Thoughts of an Actor - Boarding School Stories

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After a year in development and a lot of hard work from our Ensemble, we have just finished 2 performances at Universities in California of our Boarding School Stories. 

We'll be featuring impressions of this experience from the cast and crew themselves.  If you had the chance to see one of the performances, we'd love to hear your thoughts.  Leave a comment here, or on our Facebook page and if you'd like to see the performance live, consider Booking us to come to you!

Enjoy.

Carlisle Indian School
It has been a very enlightening experience to be apart of Stories From The Indian Boarding Schools. I joined the company after the staged reading of the play, and before the First performance at the Los Angeles Fringe Festival. It has been a wonderful gift to work on the play almost since it’s inception. What I find most profound about the play, is that the scenes are drawn from journals and first hand accounts of this tragic period. My knowledge of the Indian Boarding Schools before working on the play was not very extensive. I knew that the government mandated attendance. I was familiar with the general purpose of the Indian boarding schools, which was to civilize the “Indian Savage”. In truth, it’s one thing to read about the modernization of Indians in a text book, and totally different to read first hand accounts of the destruction of culture from the students themselves. It truly is a rare gift for an actor to be apart of the creative process. These stories become apart of you and you cannot help but feel as though you know the characters intimately. I would also attribute this to the source material because, the nature of these stories makes you instantly empathize with these poor children.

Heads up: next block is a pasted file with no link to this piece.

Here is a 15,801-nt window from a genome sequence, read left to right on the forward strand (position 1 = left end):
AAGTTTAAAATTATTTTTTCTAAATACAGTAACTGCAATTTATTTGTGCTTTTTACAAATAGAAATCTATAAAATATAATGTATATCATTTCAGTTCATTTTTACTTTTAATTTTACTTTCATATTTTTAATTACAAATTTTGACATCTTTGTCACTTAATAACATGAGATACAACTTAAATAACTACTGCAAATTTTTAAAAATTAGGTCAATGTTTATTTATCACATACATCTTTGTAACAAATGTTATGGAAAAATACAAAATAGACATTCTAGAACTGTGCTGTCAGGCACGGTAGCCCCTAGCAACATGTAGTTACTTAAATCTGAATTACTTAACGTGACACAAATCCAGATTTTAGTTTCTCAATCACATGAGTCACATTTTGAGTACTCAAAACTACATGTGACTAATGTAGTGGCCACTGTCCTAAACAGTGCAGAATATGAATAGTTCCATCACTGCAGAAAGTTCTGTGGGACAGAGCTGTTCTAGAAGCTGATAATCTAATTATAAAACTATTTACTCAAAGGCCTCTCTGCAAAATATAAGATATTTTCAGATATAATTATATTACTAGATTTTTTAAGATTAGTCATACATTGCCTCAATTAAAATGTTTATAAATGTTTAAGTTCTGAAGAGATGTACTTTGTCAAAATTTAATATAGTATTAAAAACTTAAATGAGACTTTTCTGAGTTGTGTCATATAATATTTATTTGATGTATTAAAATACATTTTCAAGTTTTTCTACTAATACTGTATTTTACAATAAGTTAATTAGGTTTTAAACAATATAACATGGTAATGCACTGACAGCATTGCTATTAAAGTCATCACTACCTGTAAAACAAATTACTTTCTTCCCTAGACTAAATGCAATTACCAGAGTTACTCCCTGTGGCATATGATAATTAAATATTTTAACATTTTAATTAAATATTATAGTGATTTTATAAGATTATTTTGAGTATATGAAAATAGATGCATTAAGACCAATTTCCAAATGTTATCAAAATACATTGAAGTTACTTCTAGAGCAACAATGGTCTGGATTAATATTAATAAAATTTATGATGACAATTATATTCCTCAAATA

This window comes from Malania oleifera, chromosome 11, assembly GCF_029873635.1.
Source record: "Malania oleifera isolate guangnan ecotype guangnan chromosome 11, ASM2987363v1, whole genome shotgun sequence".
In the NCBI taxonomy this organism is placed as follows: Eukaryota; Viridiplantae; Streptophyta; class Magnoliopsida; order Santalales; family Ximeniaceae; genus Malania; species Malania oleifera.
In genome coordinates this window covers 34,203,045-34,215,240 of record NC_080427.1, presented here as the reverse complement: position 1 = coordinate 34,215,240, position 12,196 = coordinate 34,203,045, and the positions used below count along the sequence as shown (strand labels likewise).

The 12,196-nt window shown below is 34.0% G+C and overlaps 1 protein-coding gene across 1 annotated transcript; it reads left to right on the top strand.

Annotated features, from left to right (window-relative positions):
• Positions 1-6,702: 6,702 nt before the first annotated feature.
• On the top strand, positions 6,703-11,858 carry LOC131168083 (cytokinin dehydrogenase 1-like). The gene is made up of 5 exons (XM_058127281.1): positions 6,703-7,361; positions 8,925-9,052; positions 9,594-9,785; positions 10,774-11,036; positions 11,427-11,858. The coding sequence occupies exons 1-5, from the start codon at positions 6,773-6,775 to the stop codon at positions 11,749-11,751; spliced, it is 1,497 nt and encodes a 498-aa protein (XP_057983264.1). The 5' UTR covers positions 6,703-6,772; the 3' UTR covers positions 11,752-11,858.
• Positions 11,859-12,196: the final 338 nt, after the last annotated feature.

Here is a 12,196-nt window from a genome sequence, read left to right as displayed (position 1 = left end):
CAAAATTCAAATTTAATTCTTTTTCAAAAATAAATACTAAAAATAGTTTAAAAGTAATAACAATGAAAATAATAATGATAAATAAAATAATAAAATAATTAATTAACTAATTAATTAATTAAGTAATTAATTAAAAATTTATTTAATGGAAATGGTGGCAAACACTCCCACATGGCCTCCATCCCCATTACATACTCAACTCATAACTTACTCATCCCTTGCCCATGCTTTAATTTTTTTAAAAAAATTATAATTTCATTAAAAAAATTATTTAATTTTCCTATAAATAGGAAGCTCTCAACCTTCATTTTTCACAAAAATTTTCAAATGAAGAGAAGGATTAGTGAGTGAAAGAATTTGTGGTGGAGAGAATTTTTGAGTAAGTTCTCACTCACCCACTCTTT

The company’s vision of the play from the beginning was to educate, inform, and transport the audience to the boarding schools. I am very grateful that I am apart of taking this play to universities and sharing these stories with students and faculty. We recently toured the production to Cal Poly in San Luis Obispo on November 17th and at UCSD in San Diego on December 1st. Taking the show on the road has taught me so much about the native community in California. The faculty and students at both Universities were so welcoming and truly engaged in the stories that we shared. There was such a wide range of knowledge from people that were first or second generation descendants of boarding school survivors to people that had never heard of the Indian Boarding Schools. The power of this play is that it brings people together and allows for a healing on a human scale. If the audience is familiar with the stories, or hearing them for the first time. The human experience is that were all struggling together and want to make the world a better place. I’d like to thank Jean and Randy Reinholtz, and Rob Vestal for bring me into this project. I’d also like to thank Heidi at Cal Poly and Julie at UCSD. This was such an incredible experience and I have grown and learned so much as a person.

By Alec Shamas

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